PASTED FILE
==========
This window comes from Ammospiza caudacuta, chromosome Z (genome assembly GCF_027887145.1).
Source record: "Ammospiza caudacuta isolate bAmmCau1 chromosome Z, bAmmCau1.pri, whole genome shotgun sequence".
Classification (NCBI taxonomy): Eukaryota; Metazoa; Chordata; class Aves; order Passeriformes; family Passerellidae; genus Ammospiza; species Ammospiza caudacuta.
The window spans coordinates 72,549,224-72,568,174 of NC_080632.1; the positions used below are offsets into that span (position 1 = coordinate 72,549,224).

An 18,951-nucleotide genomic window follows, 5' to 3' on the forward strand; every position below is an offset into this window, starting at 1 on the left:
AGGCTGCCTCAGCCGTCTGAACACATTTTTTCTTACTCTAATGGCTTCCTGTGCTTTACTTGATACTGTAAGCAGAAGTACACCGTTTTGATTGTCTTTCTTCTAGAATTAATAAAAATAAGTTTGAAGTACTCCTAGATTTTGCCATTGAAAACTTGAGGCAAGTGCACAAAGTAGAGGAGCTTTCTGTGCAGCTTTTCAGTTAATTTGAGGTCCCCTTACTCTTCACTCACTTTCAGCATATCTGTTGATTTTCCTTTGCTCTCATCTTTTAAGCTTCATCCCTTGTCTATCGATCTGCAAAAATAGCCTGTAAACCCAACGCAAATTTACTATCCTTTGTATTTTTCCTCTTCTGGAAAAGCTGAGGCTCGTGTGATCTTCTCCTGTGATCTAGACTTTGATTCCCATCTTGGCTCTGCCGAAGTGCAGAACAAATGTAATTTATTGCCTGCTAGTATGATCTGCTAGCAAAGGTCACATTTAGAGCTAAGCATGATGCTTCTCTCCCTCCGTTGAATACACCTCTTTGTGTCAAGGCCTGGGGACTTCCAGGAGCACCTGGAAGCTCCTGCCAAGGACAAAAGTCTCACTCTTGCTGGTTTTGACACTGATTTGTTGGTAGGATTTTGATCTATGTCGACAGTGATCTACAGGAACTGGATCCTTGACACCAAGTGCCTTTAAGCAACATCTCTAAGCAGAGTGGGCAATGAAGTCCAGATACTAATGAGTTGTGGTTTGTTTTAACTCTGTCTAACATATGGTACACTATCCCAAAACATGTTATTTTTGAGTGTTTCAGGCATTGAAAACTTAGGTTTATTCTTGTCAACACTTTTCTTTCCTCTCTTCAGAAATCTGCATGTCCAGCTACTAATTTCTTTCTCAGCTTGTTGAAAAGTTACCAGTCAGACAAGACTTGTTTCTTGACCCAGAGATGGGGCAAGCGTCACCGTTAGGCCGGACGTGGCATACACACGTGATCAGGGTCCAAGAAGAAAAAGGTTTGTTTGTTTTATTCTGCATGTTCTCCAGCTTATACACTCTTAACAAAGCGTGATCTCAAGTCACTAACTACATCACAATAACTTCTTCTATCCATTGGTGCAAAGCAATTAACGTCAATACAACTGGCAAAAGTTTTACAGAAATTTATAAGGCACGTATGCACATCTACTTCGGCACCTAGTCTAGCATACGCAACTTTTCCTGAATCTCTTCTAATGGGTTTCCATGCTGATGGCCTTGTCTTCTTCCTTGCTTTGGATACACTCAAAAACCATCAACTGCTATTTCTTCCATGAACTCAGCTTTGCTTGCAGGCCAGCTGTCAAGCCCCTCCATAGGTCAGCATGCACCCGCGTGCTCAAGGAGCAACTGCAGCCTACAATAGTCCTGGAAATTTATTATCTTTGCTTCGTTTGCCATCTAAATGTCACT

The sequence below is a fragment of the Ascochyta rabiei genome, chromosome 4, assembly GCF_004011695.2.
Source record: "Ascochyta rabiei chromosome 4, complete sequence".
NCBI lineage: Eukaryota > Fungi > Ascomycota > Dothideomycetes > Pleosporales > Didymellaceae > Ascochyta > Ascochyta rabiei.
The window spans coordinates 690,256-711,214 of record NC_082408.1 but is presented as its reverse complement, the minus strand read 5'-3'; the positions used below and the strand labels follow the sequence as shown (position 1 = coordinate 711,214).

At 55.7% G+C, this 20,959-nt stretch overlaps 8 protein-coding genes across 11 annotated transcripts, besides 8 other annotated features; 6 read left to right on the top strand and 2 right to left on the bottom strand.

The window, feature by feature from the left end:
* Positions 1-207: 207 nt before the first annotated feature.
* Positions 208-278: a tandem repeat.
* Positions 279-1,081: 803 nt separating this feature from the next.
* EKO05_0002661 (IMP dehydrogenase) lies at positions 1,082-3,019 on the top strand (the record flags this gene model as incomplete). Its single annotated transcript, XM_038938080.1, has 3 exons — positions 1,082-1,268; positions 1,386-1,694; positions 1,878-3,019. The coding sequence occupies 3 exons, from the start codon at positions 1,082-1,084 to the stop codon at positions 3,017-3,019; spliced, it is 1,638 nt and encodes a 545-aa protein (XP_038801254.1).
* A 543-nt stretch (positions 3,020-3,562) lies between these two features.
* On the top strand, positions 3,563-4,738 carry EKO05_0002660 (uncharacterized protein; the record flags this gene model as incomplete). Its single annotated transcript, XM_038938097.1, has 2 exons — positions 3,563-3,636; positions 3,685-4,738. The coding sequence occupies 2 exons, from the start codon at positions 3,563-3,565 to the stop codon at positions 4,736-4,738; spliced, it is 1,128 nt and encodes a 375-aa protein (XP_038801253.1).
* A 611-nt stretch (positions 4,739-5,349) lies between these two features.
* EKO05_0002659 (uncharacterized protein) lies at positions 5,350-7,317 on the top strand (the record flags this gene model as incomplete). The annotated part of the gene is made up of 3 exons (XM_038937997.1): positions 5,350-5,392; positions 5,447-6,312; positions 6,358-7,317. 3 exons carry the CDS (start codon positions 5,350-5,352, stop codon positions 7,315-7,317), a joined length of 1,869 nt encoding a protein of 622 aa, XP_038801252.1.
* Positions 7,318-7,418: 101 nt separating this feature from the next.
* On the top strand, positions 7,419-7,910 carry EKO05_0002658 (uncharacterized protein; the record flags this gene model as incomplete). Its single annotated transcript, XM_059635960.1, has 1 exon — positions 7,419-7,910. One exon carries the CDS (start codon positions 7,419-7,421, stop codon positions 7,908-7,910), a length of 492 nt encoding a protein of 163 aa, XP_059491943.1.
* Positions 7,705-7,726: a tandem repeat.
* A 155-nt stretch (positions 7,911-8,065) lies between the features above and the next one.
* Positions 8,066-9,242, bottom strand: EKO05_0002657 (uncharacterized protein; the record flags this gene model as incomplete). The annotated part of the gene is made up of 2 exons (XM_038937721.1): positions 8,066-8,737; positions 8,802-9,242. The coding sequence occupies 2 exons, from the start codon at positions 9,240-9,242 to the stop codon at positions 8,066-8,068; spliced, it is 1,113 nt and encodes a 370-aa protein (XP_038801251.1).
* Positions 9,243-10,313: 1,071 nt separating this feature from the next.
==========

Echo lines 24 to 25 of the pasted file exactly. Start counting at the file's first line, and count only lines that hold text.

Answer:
* A 155-nt stretch (positions 7,911-8,065) lies between the features above and the next one.
* Positions 8,066-9,242, bottom strand: EKO05_0002657 (uncharacterized protein; the record flags this gene model as incomplete). The annotated part of the gene is made up of 2 exons (XM_038937721.1): positions 8,066-8,737; positions 8,802-9,242. The coding sequence occupies 2 exons, from the start codon at positions 9,240-9,242 to the stop codon at positions 8,066-8,068; spliced, it is 1,113 nt and encodes a 370-aa protein (XP_038801251.1).